Bedalians head to Oxford

By Clare Jarmy, Head of Religious Studies and Philosophy and Head of Academic Enrichment and Oxbridge, Bedales

Every year, 6.1 students at Bedales have the opportunity to attend the Oxford University Open Day. This gives them the chance to attend lectures, see some of the colleges, and get a feel for what an Oxford education, and the application process, would be like. This year, as part of the 3i programme, students in Block 3 and 4 were invited to hop on the bus for a trip that we ran in parallel: an Oxford experience that introduced them to a top university, and to find out the differences that Oxford and Cambridge present, compared with other universities. For the youngest students, it was a chance to iron out some misconceptions ‘If I’m at this college, am I still at Oxford?’ or ‘Which college does English?’ For some, it was a chance to start setting their sights high for study after Bedales.

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Whilst the 6.1s were traipsing from college to college in the afternoon, Block 3 and 4 got a chance to see some of Oxford’s excellent museums, including the Museum of the History of Science, and the Natural History Museum (including the shrunken heads in the Pitt Rivers). The Block 3s had a photo competition, with categories such as ‘most intriguing object’ which you can see above.

This is just one of the many opportunities that students in 3i get. 3i (after Badley’s happy phrase ‘intelligence, initiative and individuality’) is a community of engaged, interested learners at Bedales. It includes academic scholars, those nominated by staff, and those who nominate themselves. 3i runs a regular bulletin, which publicises events, competitions and trips.

New University Options With UK Liberal Arts Degrees

An important aspect of the work of the Bedales Professional Guidance Department, which I lead, is to be alert to changes and trends within higher education. For example, there has been a trend in recent years for university applicants to be admitted on lower grades than those expressed in offers which, in turn, has seen us advise students on their applications and make them aware of incentives from some universities to those applicants making them their first choice. This is part of our extensive engagement with students over the choices they make concerning their working lives beyond the school, wherever their preferences may lie.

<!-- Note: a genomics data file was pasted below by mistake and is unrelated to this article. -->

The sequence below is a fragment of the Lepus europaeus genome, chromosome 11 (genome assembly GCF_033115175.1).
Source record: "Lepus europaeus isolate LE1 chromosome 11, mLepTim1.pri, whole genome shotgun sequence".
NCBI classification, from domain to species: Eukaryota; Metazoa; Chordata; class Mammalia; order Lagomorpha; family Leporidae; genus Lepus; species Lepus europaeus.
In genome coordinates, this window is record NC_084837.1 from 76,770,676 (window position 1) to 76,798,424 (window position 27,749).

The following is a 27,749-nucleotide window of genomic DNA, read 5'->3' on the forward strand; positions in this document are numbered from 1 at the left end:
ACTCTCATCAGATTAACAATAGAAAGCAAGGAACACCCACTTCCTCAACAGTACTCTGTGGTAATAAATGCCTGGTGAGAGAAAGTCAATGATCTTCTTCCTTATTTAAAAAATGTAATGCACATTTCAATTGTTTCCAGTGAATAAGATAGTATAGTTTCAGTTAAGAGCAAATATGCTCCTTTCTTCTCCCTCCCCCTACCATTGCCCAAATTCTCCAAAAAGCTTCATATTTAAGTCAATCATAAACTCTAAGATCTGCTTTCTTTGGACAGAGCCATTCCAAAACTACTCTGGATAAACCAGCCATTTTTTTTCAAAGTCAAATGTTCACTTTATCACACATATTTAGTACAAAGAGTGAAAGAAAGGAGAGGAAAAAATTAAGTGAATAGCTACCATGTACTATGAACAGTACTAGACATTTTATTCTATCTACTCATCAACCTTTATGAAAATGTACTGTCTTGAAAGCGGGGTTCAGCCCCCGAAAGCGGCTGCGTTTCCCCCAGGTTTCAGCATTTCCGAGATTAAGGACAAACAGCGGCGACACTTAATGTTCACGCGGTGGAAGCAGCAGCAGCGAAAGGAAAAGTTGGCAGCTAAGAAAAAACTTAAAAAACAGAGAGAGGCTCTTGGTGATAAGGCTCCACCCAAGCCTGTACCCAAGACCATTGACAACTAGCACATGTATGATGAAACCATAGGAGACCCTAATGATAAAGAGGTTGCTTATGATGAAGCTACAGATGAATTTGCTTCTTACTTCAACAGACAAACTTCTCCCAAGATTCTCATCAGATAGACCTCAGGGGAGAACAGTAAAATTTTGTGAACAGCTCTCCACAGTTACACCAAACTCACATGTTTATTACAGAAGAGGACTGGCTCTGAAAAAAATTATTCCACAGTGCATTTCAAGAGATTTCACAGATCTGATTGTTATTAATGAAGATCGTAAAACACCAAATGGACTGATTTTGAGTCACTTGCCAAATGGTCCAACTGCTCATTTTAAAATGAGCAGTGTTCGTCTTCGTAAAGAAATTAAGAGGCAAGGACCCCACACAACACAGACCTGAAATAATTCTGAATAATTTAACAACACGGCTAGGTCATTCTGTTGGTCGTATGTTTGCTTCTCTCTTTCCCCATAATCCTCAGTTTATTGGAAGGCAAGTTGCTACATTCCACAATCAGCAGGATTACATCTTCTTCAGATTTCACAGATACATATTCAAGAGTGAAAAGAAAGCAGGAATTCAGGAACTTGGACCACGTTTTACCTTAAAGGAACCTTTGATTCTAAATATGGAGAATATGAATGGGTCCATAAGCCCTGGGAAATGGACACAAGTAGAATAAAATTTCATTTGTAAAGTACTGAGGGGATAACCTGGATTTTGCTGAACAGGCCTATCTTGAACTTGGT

An interesting new development has been the rising enthusiasm in UK universities for more American-style liberal arts degrees which, initially at least, see students pursue a wider range of studies than tends to be the case here.

This comes against a backdrop of increasing interest amongst Bedales students in studying in the US and Canada. They appear to value the additional flexibility that this offers them, and the fees, whilst typically expensive, have not appeared quite so steep subsequent to the increases to those in the UK. European universities are also opening up to English students, who can expect liberal arts programmes to be taught in English, and are extremely well supported by their institutions.

However, over the past few years a number of UK universities have launched modular liberal arts degrees, all of which offer students the opportunity to study a combination of major and minor subjects rather than straight single honours programmes. The most recent of these, offering extensive subject choices and significant flexibility, is from Leicester University. After the first year students can upgrade their minor interest to joint honours, or can even change to single honours should they so wish. It is the most flexible of the liberal arts degrees I’ve seen here, and I think many Bedales students – although not all – will find it attractive.

When I interview Bedales students during the 6:I year as they begin to consider their UCAS applications, some are very sure about what they want to do. Many don’t know, however, and so find it very hard to choose – a significant factor in some electing to study abroad.

Now, it seems, they may be able to find such a programme without leaving these shores. As with everything, there are potential drawbacks as well as advantages to this route. They are not for everybody, and those who are clear about their direction are likely to be better served by the single honours route. We are mindful that some of our students have not enjoyed the American model but, instead, have been frustrated to find themselves unable to study some subjects in as much detail as they would like.